Seeking to turn Laos into a stopgap between the rising communist states of North Vietnam and China, a group of 10 nations, with the U.S. at the forefront, donated the nearly $100 million necessary to build the country’s first hydroelectric dam. Situated on the Nam Ngum river, one of the Mekong’s major tributaries and along which nearly 1 million people live today, the reservoir created by the dam when it was completed in 1984 became the largest body of water in all of Laos. With a surface area of 400 square kilometres it was substantially larger than any of the country’s natural lakes, earning it the colloquial nickname of the Laos Sea.

The dam itself, a squat wall of grey concrete, was nothing much to look at, but the surrounding area was more like a tourist attraction than a restricted power plant. Where we had expected security checkpoints and barbed wire fencing, grass-covered parks and paved walkways invited visitors to stand near the dam’s base and take photos.

But when we circled behind the dam to first set eyes on the reservoir, we were surprised by just how beautiful it was. It looked more like the Caribbean than an industrial side effect, and its surface was dotted with idyllic looking micro islands, complete with coconut palms and sandy beaches.

Children jump into the reservoir formed by the Nam Ngum dam. The dam was the first major hydro power project constructed in Laos and the vast resevoir has been dubbed "The Laos Sea" by many locals. It serves as a vacation destination for wealthy residents of Vientianne, as well as a fishing ground for locals.

Children jump into the reservoir formed by the Nam Ngum dam.

Floating party barges dot the resevoir of the Nam Ngum dam's resevoir. The dam was the first major hydro power project constructed in Laos and the vast resevoir has been dubbed "The Laos Sea" by many locals. It serves as a vacation destination for wealthy residents of Vientianne.

Floating party barges dot the reservoir of the Nam Ngum dam’s reservoir.

The almost artificially blue surface was dotted with party barges that crisscrossed the calm water, dropping vacationers on uninhabited islands to enjoy a swim and a picnic. Even from high in the hills overlooking the reservoir we could hear their sound systems pumping out local rock ballads.

Expensive SUVs were parked throughout the village of Baan Thaxan, the small community that served as the main jump off point for the wealthy weekenders coming mainly from the capital, Vientiane. $100 per night boutique hotels with blinding white walls and sparkling glass facades jutted out from the mountainsides, no doubt providing lovely sunset views for its guests.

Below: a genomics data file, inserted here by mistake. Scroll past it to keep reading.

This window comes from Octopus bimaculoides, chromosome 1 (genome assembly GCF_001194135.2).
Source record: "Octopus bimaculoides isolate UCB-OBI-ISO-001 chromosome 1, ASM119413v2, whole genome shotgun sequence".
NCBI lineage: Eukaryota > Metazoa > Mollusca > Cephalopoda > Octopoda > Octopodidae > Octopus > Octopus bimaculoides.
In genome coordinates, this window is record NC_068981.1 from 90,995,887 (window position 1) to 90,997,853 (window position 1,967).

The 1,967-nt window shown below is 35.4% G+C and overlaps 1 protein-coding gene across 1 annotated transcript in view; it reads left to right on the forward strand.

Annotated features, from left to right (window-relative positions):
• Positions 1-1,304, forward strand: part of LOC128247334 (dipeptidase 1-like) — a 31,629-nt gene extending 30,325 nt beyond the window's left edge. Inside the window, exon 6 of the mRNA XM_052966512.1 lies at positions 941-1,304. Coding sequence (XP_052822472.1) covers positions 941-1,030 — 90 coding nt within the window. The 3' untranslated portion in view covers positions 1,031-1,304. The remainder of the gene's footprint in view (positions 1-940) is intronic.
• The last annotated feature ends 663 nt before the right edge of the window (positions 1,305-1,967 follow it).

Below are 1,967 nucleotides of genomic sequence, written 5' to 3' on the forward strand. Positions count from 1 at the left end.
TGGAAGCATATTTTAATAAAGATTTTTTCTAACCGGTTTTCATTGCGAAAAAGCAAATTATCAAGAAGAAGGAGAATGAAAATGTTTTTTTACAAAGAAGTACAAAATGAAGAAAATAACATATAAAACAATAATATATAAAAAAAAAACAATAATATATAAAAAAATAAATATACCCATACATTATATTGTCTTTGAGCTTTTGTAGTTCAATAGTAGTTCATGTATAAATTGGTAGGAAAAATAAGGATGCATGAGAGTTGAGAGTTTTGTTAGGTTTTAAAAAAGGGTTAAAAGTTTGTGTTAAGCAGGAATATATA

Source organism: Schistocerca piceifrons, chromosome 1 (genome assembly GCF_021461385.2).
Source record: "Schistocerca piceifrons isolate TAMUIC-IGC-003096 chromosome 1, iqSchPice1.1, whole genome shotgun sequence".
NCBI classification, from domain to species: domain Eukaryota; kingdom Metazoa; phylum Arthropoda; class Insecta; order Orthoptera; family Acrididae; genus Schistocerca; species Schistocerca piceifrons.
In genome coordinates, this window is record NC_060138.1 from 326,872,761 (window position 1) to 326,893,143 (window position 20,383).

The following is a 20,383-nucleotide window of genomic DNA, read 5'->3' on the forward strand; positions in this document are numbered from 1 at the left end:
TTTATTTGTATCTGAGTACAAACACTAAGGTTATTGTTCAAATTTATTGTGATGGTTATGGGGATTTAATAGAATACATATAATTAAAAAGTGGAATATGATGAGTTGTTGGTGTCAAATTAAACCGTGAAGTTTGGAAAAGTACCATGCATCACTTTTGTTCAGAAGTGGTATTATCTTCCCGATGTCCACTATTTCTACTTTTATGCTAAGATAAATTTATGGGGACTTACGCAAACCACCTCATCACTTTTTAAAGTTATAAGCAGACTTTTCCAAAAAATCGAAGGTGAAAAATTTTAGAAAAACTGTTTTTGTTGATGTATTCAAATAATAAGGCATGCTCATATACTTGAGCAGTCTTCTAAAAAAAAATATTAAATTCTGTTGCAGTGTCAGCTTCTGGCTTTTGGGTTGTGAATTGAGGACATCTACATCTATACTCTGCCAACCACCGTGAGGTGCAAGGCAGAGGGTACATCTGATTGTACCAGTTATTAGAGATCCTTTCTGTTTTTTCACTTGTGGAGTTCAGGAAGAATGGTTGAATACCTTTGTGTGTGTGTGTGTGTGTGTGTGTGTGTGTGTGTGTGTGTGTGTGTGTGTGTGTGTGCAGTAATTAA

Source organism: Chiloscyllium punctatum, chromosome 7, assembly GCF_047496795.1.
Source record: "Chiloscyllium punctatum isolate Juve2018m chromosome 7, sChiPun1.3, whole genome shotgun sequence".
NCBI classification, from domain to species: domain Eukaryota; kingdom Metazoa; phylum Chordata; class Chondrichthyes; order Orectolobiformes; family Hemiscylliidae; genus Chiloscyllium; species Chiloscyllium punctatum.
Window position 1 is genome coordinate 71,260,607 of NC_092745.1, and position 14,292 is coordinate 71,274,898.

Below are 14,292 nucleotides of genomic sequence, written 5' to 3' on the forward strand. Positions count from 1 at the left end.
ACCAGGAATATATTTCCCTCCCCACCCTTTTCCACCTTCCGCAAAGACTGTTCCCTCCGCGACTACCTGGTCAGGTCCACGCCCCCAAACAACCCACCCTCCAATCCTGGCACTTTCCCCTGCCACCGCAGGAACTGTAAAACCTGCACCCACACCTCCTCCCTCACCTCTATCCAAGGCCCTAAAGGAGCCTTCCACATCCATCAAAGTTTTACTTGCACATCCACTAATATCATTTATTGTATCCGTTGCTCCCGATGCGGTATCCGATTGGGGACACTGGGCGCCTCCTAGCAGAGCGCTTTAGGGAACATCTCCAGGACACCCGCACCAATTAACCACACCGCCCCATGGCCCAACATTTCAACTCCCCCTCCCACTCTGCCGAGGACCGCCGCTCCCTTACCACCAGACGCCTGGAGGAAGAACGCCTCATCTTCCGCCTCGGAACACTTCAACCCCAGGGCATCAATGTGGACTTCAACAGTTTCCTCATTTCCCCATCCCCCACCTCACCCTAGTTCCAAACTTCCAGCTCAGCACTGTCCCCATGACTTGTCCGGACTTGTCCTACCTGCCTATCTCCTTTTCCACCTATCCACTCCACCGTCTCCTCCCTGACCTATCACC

Local tourists disembark from a tour boat on the banks of the Nam Ngum dam reservoir.  The dam was the first major hydro power project constructed in Laos and the vast reservoir has been dubbed "The Laos Sea" by many locals. It serves as a vacation destination for wealthy residents of Vientianne.

Local tourists disembark from a tour boat on the banks of the Nam Ngum dam reservoir.

Despite the picture postcard surroundings, however, we knew that there was an underlying conflict of interest. As nice as the hotels must have been for those coming for a weekend of sun and relaxation, they stood in glaring contrast to the rest of Baan Thaxan which was made up mostly of tin-roofed shacks and wooden fishing boats. Whenever development of that nature took place, we knew, someone was usually on the wrong end of progress.

When the Water Rose

“My village used to be surrounded by rice fields,” 50-year-old Mai Boun Ya Vong told us, “but it was turned into an island by the dam.” We met Vong in the village of Baan Thaxan as he was unloading his day’s catch of fish and he took a short break from his work to talk with us. He didn’t seem angry or resentful, rather he spoke like someone explaining unchangeable universal truths.

A man bathes in the reservoir of the Nam Ngum dam. The dam was the first major hydro power project constructed in Laos and the vast resevoir has been dubbed "The Laos Sea" by many locals. It serves as a vacation destination for wealthy residents of Vientianne.

A man bathes in the reservoir of the Nam Ngum dam.

A mother protects her young son from the afternoon sun in the village of Baan Thaxan.

A mother protects her young son from the afternoon sun in the village of Baan Thaxan.